Using the game Out of the Park Baseball 21, we’ve been going back through history and rewriting Yankees and baseball history. The computer is controlling all teams, and all real life transactions have been turned off. Therefore, it’s possible the likes of Babe Ruth, Mickey Mantle, Reggie Jackson, and Derek Jeter will never end up in pinstripes, while other notable names end up as Yankee stars. You can read part one here, let’s see what happens next.
When we last left off, the then Highlands had an inauspicious first decade of existence, finishing above .500 just once. However, young prospect Shoeless Joe Jackson was beginning to make an impact, and the team hired Patsy Donovan as manager. What will happen to the Highlanders in the 1910s?
1910: 92-62, 2nd in AL, 1 GB, Team WAR Leader: RF Shoeless Joe Jackson (6.5)
Donovan’s hiring and the emergence of Jackson as a star paid immediate dividends as the Highlanders jumped all the way to second in the AL. They came one game short of Ty Cobb’s Washington Senators, who would beat the Giants in the World Series.
1911: 82-72, 3rd in AL, 14 GB, Team WAR Leader: RF Shoeless Joe Jackson (9.2)
In total, the team took a step back, but Jackson took a giant step forward, winning AL MVP. He hit .410/.469/.629 with 30 triples, which fell one short of the single season record. The Senators went back-to-back, this time beating the Pirates in the World Series.
1912: 82-72, 2nd in AL, 8 GB, Team WAR Leader: RF Shoeless Joe Jackson (8.8 WAR)
Despite putting up the exact same record of the season before, the Highlanders finished one place higher and six games better in the standings. This time, it was the St. Louis Browns who took the AL and the championship.
1913: 80-74, 3rd in AL, 16 GB, Team WAR Leader: CF Clyde Milan (7.5)
The Highlanders officially changed their name to the Yankees, but on the field, they fell back a little bit, dropping to third. Even still, four-straight years over .500 is vastly better than anything that happened the previous decade. Meanwhile, the Senators regained their AL and World Series crowns. In prospect news, the Reds have acquired a young pitcher named Babe Ruth, who also shows promising signs at the plate.
1914: 70-84, 7th in AL, 24 GB, Team WAR Leader: RF Shoeless Joe Jackson (6.2)
The Yankees top performers mostly had solid years, but something went wrong that caused them to fall all the way to seventh. The Athletics would take the AL and the World Series, but better things were in sight for the Yankees.
Elsewhere, that Ruth guy made his debut, putting up about league average pitching and hitting numbers.
1915: 98-56, 1st in AL, Team in WAR Leader: SS Roger Peckinpaugh (10.3)
For the first time in franchise history, the Yankees had won the American League. They had done so thanks to great seasons from AL MVP Jackson, but also the emergence of shortstop Roger Peckinpaugh, left fielder George Burns, and Cy Young Award winning pitcher Reb Russell. Those four and helpful contributions from others led to the Yankees running away with the pennant, finishing 19 games ahead of second place.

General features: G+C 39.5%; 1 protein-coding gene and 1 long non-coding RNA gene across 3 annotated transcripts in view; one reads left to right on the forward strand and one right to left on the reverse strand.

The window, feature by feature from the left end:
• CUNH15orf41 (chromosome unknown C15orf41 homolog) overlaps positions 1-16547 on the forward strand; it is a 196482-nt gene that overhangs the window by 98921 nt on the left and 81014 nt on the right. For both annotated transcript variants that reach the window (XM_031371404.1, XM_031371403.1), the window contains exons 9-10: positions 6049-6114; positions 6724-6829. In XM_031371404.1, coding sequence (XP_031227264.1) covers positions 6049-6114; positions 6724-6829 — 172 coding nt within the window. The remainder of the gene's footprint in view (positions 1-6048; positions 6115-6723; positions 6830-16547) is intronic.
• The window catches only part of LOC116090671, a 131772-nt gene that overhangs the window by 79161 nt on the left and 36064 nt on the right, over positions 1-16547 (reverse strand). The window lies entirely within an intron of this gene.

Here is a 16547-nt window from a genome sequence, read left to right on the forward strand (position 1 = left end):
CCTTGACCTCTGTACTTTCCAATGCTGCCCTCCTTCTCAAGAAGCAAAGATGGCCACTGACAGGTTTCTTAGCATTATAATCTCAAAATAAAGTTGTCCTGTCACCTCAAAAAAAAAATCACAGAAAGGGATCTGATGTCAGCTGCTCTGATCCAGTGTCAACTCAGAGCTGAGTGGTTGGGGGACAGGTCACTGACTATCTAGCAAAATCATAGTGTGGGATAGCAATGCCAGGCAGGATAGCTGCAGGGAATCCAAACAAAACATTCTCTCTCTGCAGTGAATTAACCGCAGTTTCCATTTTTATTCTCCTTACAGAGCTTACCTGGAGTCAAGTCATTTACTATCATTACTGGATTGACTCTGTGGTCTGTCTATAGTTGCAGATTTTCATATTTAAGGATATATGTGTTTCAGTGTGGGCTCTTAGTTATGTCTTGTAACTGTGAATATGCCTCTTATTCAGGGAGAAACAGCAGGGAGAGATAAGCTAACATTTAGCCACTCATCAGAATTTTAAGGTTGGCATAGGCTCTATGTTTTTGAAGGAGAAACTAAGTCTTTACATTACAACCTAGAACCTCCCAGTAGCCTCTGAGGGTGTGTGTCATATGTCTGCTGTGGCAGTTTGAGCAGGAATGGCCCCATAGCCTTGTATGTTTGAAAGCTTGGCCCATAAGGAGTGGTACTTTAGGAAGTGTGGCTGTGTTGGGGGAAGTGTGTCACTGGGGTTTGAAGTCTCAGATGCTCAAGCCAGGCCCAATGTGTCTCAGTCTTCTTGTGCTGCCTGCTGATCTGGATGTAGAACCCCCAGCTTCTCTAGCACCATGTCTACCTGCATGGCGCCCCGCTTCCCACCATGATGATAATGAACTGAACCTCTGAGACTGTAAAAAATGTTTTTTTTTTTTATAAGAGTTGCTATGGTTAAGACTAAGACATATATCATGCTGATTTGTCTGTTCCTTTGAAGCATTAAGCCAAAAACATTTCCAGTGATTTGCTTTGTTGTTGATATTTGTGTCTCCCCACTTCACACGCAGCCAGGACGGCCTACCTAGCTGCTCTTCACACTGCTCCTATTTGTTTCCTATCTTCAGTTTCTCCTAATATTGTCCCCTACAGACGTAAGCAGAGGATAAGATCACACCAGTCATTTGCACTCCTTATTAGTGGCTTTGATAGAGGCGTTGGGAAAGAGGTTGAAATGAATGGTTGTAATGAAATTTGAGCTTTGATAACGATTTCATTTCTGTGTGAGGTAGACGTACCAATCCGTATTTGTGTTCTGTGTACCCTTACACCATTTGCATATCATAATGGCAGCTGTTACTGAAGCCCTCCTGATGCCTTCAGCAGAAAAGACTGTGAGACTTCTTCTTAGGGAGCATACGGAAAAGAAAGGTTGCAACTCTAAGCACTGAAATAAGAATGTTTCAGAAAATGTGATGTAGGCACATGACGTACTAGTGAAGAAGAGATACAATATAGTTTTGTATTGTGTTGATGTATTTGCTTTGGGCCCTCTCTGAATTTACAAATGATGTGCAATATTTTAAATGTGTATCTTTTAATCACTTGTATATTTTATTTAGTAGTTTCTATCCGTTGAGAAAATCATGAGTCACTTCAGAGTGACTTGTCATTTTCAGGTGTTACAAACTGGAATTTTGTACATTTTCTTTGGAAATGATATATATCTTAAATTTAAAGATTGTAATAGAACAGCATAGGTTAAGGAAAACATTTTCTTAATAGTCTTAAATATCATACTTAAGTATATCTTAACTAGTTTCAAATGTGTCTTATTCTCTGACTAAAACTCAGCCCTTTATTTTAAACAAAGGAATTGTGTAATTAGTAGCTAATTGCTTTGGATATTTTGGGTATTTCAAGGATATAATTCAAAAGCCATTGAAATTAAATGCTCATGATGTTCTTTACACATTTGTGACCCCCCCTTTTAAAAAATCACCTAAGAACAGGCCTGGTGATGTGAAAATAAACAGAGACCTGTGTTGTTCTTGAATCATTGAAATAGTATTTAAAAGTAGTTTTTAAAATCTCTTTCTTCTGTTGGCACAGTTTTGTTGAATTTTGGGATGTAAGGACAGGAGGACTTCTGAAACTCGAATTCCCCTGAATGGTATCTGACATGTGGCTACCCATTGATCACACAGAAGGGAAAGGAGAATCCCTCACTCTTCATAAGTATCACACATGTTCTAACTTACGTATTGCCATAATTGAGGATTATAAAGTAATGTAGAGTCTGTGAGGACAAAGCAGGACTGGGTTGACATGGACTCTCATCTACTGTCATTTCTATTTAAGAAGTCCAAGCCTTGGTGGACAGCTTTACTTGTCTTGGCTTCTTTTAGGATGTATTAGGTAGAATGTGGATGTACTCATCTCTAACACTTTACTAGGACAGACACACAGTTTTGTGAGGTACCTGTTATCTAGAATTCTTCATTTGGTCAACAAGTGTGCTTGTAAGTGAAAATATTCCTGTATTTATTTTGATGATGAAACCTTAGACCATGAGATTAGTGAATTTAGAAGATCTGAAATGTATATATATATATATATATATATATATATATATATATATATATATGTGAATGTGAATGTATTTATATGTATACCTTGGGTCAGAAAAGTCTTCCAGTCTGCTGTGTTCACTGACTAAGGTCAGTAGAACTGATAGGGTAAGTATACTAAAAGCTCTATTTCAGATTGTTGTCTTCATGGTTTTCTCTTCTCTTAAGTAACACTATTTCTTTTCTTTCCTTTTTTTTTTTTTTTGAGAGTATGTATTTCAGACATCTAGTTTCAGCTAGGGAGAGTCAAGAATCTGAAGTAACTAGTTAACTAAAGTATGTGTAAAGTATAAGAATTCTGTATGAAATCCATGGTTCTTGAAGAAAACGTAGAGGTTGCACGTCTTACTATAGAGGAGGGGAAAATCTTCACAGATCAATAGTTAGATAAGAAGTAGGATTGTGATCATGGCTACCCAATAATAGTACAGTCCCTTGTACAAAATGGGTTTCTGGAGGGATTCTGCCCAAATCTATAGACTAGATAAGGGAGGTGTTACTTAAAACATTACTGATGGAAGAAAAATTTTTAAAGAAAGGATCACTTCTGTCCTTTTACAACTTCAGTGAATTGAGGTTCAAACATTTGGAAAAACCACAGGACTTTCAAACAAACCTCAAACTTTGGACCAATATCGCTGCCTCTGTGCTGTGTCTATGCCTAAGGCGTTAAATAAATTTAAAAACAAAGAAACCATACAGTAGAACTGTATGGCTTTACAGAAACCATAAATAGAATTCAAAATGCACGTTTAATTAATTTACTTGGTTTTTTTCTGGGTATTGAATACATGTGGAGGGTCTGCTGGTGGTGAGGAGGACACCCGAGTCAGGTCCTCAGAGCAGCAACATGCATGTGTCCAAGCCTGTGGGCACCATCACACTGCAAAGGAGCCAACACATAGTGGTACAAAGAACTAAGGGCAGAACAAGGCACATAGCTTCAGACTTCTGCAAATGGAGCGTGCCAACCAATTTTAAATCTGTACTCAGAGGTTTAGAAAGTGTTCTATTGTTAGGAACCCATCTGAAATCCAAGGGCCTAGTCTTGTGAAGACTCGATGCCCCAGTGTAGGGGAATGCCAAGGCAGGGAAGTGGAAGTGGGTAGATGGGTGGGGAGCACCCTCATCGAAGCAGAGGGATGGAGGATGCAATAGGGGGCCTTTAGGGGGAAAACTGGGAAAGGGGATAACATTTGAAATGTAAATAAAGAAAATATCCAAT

They were matched up in the World Series against the Boston Braves, who were led by NL MVP Tris Speaker. The Yankees went in as favorite, but lost in five games. They actually held Speaker in check, but Boston’s Lee Magee won MVP after hitting .412/.500/.706. In losing, the Yankees became the first AL team to lose the World Series since 1907.
1916: 88-66, 1st in AL, Team WAR Leader: SS Roger Peckinpaugh (10.1)
The Yankees took a step back the following year, but managed to squeak out another pennant, finishing two games ahead of the Red Sox. This time, they would be the underdog against the 97-win Phillies. This time, Doherty’s team would not be denied.
The Yankees swept the Phillies, with Jackson taking home MVP. He hit an astounding .571/.647/.857. It was impossible to deny how much he wanted to win that series. Meanwhile, the Yankees pitching staff held NL MVP George Sisler to fairly average numbers.
1917: 86-68, 3rd in AL, 10 GB, Team WAR Leader, SS Roger Peckinpaugh (10.8)
Jackson wins his third MVP, but despite that and another excellent season from Peckinpaugh, the Yankees drop to third in the AL. They finish with nearly the same record as the year before, but a dominant Senators team was too much. Washington falls in the World Series to the Reds, where Ruth put up 11.4 WAR between hitting and pitching and being an olden day Shohei Ohtani (whoever that is, this is 1917). Ruth allowed just five runs across 18 innings while OPSing .890 in the series. Despite that, Harry Hooper actually wins World Series MVP for Cincinnati.
1918: 82-72, 4th in AL, 17 GB, Team WAR Leader: SS Roger Peckinpaugh (10.4)
Peckinpaugh continued his run of really good seasons. If you’re wondering why he’s not getting mentioned more, it’s that he’s put up a lot of those gaudy WAR totals via defense. His hitting is very good, but none of the numbers are particularly cartoonish. The Yankees’ dip comes in part due to the loss of star pitcher Russell, who throws just 36 innings.
The Senators came out of the AL again, but lost again, this time to the Cardinals.
1919: 83-57, 2nd in AL, 7 GB, Team WAR Leader: SS Roger Peckinpaugh (7.2 WAR)
The Yankees improve but again fall short of the Senators. Jackson’s hitting remains as good as ever, but it’s not enough to take the pennant. Meanwhile, Cobb leads Washington back over the last hurdle, avenging their World Series losses from the previous two seasons. He gets some help from the likes of Wally Pipp, for whom it’ll be tough to see anyone unseating him anytime soon.
To wrap up this decade, here are the best players in baseball history who ended up in a different spot than where they did in real life:
- Ty Cobb: Washington Senators
- Walter Johnson: St. Louis Cardinals
- Grover Cleveland Alexander: Boston Red Sox, Cleveland Indians
- Eddie Collins: Washington Senators
- Tris Speaker: Boston Braves